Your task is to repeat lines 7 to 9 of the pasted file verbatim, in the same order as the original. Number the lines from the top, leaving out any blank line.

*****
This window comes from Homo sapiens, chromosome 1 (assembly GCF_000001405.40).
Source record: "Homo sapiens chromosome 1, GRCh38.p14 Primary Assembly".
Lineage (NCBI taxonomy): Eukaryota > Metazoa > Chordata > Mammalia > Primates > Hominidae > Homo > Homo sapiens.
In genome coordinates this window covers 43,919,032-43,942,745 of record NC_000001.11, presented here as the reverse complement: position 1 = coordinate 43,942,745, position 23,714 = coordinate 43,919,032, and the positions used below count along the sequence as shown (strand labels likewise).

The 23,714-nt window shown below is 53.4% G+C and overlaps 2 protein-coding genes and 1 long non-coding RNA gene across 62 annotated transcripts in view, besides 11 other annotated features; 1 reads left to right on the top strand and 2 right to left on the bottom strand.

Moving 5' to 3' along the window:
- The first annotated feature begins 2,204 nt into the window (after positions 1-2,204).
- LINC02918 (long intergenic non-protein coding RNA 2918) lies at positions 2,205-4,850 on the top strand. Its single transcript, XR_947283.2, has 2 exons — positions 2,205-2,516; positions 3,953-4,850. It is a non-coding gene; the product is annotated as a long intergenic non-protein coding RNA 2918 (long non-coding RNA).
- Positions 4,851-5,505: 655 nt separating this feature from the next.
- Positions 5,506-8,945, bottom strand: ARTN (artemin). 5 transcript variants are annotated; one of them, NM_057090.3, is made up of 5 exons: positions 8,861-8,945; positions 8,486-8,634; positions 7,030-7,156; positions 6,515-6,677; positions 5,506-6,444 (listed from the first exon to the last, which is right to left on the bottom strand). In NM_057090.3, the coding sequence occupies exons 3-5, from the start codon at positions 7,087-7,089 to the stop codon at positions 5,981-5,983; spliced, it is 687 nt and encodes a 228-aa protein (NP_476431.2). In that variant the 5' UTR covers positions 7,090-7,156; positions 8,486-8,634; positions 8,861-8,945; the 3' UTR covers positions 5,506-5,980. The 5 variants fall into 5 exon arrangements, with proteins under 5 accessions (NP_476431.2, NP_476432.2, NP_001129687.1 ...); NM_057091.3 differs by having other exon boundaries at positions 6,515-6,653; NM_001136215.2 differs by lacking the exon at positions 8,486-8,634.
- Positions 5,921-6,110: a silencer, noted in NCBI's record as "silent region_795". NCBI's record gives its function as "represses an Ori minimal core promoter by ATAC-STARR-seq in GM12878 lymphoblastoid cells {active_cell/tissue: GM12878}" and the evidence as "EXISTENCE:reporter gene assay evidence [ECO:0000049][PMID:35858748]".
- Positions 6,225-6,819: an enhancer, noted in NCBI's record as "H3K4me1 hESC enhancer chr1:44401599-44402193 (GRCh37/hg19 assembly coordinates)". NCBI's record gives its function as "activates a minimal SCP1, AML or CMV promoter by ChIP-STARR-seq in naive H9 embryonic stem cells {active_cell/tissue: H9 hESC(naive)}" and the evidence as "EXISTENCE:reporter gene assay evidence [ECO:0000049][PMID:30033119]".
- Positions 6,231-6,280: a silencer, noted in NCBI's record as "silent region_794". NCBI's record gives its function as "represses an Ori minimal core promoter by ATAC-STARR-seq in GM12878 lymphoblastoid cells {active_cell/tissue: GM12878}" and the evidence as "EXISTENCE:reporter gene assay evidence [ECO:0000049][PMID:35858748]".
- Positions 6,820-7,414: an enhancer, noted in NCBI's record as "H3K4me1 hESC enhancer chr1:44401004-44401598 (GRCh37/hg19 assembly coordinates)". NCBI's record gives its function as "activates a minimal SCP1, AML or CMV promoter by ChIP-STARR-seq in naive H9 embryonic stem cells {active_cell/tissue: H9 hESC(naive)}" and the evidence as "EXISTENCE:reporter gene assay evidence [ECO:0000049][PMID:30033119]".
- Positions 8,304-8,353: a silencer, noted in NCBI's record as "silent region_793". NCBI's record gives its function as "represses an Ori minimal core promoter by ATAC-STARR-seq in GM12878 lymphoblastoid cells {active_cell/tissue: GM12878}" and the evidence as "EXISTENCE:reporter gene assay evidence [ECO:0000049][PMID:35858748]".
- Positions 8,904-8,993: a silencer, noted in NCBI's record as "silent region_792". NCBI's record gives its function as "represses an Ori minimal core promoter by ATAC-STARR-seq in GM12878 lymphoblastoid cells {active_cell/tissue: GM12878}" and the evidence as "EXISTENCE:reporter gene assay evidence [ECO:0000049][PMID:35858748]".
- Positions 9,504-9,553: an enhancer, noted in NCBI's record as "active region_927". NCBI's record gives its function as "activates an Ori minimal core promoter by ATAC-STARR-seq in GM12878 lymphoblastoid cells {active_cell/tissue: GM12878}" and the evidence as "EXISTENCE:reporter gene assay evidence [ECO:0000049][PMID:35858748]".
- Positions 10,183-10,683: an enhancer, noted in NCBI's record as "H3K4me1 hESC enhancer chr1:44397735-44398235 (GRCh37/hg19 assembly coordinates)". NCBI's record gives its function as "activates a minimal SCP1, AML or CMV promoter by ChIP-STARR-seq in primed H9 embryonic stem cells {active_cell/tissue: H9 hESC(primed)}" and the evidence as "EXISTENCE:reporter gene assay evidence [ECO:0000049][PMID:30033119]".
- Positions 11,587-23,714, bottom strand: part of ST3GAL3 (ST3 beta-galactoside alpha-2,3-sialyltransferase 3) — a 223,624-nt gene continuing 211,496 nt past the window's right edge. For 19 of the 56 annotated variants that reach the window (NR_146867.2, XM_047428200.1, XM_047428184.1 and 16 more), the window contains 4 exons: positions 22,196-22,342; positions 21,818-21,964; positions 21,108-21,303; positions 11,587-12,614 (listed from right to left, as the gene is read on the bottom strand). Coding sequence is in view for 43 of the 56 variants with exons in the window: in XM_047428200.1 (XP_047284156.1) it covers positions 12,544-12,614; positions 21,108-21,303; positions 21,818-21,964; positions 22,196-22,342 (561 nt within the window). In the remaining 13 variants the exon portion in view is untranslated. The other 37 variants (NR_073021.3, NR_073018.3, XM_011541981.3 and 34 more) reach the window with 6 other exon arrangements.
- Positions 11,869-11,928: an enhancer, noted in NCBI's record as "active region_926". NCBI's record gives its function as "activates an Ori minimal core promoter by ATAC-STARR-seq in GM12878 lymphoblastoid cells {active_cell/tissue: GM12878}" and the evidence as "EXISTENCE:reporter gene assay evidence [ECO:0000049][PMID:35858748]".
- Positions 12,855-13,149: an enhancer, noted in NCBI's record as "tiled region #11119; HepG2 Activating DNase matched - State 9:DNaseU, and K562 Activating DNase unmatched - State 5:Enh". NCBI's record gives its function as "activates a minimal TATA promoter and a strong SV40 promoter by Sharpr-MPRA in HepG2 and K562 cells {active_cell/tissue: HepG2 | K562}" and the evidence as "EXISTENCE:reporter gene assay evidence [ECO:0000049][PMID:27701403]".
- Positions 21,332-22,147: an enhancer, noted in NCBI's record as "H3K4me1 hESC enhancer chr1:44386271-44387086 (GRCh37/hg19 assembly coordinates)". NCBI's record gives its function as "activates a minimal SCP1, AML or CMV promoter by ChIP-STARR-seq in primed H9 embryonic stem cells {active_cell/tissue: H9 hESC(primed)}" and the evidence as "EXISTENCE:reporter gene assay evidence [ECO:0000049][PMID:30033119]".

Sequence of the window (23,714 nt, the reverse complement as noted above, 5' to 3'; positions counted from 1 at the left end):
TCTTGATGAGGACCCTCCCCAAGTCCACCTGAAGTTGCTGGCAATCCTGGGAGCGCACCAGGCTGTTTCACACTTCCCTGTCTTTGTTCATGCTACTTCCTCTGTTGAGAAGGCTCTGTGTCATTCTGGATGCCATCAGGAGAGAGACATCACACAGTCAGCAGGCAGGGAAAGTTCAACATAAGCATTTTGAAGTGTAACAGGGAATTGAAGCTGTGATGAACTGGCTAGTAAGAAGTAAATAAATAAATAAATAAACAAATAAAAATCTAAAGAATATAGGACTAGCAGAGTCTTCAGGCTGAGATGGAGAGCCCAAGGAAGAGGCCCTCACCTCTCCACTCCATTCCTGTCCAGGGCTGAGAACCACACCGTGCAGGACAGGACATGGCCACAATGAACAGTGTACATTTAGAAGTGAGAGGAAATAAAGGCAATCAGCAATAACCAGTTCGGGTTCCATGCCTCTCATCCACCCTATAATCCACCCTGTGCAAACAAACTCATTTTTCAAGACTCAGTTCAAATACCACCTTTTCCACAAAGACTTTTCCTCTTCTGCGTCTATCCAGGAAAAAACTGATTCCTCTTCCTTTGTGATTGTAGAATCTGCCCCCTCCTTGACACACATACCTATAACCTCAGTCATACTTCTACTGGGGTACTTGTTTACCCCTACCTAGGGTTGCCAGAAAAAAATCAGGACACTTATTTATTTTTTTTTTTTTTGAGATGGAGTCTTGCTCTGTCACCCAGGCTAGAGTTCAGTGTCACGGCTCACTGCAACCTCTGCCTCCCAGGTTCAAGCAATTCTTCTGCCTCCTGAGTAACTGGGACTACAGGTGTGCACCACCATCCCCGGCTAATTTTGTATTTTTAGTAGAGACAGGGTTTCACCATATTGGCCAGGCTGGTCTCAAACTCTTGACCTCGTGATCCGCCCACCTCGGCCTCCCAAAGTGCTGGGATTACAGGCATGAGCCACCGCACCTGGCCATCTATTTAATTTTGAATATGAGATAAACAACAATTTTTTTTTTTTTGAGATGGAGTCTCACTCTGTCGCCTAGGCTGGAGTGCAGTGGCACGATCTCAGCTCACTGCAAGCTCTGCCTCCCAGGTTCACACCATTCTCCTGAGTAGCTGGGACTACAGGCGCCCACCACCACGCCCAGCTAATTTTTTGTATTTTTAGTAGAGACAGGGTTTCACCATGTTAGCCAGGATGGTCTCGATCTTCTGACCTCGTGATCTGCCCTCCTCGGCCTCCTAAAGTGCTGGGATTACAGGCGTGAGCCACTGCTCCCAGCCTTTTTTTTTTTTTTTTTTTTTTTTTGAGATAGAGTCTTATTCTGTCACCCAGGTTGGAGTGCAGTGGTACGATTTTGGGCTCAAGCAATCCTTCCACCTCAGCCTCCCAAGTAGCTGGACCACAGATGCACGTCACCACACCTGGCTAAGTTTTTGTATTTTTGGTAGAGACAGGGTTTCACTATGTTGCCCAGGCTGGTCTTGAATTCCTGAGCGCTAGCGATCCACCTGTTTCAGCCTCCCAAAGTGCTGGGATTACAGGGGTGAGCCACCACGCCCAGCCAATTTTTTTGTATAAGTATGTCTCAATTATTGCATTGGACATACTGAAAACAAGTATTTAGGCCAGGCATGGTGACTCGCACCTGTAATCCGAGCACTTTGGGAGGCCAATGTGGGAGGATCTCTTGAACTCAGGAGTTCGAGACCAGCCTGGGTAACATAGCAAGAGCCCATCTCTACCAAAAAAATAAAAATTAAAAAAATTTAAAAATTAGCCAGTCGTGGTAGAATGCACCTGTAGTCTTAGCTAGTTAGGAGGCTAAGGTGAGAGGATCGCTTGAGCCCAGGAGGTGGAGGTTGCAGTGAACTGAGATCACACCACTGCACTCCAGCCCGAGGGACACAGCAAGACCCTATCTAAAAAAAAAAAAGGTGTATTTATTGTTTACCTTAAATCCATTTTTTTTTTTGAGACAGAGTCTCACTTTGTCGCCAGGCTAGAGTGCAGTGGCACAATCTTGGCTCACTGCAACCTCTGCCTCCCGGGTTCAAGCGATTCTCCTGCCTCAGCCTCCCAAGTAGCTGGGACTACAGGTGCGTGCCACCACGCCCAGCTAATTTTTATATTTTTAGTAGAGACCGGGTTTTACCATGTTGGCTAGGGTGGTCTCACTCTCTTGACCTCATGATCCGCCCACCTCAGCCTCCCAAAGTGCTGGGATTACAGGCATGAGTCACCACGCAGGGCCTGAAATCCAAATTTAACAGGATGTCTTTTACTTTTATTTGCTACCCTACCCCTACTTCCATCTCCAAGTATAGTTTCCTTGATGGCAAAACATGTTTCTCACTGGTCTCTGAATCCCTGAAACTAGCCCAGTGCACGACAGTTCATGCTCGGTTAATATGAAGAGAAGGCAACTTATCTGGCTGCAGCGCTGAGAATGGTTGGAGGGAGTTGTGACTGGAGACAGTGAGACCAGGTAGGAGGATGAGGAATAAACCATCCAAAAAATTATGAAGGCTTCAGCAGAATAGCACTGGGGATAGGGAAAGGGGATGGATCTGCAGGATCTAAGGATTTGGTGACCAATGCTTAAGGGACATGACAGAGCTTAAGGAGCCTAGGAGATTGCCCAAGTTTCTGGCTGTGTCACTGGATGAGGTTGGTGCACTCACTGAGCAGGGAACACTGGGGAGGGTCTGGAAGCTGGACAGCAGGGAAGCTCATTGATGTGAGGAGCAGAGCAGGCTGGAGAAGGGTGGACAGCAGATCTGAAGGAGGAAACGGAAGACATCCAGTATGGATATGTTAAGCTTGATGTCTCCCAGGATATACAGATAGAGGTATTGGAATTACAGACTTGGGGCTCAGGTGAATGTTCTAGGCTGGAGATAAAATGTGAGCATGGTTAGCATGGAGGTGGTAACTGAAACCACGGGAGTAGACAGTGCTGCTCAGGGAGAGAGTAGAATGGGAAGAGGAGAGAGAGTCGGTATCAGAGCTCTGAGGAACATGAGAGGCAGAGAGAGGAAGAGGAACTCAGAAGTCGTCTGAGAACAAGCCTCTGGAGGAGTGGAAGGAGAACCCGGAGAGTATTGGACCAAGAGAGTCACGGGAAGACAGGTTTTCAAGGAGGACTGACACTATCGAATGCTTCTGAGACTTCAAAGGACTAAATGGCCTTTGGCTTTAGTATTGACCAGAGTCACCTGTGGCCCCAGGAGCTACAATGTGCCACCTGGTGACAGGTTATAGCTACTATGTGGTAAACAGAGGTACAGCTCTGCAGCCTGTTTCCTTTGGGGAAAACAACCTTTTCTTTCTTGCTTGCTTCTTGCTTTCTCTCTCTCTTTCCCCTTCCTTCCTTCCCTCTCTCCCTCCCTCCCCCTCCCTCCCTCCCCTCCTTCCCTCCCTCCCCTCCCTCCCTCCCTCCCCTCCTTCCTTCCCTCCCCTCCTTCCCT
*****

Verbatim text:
- The first annotated feature begins 2,204 nt into the window (after positions 1-2,204).
- LINC02918 (long intergenic non-protein coding RNA 2918) lies at positions 2,205-4,850 on the top strand. Its single transcript, XR_947283.2, has 2 exons — positions 2,205-2,516; positions 3,953-4,850. It is a non-coding gene; the product is annotated as a long intergenic non-protein coding RNA 2918 (long non-coding RNA).
- Positions 4,851-5,505: 655 nt separating this feature from the next.